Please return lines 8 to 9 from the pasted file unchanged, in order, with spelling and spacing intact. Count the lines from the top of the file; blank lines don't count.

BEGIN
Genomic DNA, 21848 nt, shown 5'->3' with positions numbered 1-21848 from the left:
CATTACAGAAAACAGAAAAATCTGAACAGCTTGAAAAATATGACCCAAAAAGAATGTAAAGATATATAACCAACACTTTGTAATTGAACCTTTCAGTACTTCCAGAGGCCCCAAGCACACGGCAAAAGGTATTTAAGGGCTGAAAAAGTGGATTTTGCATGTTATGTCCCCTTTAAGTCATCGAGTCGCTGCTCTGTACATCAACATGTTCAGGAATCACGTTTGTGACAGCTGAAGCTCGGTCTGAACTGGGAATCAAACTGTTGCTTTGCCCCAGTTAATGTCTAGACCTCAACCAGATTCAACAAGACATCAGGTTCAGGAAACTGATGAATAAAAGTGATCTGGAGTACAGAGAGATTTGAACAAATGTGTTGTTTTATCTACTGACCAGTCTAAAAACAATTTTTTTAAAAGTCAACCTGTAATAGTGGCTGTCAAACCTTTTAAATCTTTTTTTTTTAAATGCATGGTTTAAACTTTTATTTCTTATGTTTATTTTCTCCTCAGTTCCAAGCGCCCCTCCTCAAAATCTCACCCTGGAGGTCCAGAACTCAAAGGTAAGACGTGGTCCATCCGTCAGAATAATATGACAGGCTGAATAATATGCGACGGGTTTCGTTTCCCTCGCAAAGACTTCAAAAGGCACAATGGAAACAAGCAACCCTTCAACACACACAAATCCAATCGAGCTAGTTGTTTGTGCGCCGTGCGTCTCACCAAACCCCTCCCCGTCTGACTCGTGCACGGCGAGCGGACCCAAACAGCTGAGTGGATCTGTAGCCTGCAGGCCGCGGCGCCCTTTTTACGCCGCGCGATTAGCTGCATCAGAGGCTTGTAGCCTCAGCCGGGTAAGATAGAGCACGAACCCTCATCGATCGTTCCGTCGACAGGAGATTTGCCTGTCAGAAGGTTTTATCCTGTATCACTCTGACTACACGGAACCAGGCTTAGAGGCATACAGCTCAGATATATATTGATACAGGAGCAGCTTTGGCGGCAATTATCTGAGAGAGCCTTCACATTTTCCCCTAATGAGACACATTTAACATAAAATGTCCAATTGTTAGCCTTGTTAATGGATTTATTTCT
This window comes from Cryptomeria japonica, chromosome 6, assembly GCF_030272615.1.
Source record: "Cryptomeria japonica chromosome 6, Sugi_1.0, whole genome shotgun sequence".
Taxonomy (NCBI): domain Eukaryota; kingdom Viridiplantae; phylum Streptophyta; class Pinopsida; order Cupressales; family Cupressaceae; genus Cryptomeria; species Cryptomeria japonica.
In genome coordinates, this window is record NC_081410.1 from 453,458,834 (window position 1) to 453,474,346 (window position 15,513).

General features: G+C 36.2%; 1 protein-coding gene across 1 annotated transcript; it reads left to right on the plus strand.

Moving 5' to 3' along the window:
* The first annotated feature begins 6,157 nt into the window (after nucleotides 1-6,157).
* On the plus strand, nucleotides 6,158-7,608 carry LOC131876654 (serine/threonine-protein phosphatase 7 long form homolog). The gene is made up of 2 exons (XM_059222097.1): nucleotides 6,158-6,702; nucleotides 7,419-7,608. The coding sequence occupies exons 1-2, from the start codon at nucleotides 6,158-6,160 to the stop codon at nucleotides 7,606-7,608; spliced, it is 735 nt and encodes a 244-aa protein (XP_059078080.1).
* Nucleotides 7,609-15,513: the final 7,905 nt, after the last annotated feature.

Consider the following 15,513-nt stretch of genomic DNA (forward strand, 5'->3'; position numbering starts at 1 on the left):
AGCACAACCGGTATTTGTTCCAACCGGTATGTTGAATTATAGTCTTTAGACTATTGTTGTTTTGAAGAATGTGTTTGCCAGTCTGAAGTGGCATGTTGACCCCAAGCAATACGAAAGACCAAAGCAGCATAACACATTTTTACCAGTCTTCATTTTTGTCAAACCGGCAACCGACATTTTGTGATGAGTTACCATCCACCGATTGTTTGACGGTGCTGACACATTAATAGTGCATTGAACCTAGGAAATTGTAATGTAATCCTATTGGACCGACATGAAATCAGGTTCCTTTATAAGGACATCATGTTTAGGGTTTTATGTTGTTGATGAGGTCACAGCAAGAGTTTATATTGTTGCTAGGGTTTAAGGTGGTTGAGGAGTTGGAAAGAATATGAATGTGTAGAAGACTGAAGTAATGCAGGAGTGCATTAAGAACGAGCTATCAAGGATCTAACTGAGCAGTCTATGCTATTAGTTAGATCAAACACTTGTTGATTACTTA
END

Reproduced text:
Moving 5' to 3' along the window:
* The first annotated feature begins 6,157 nt into the window (after nucleotides 1-6,157).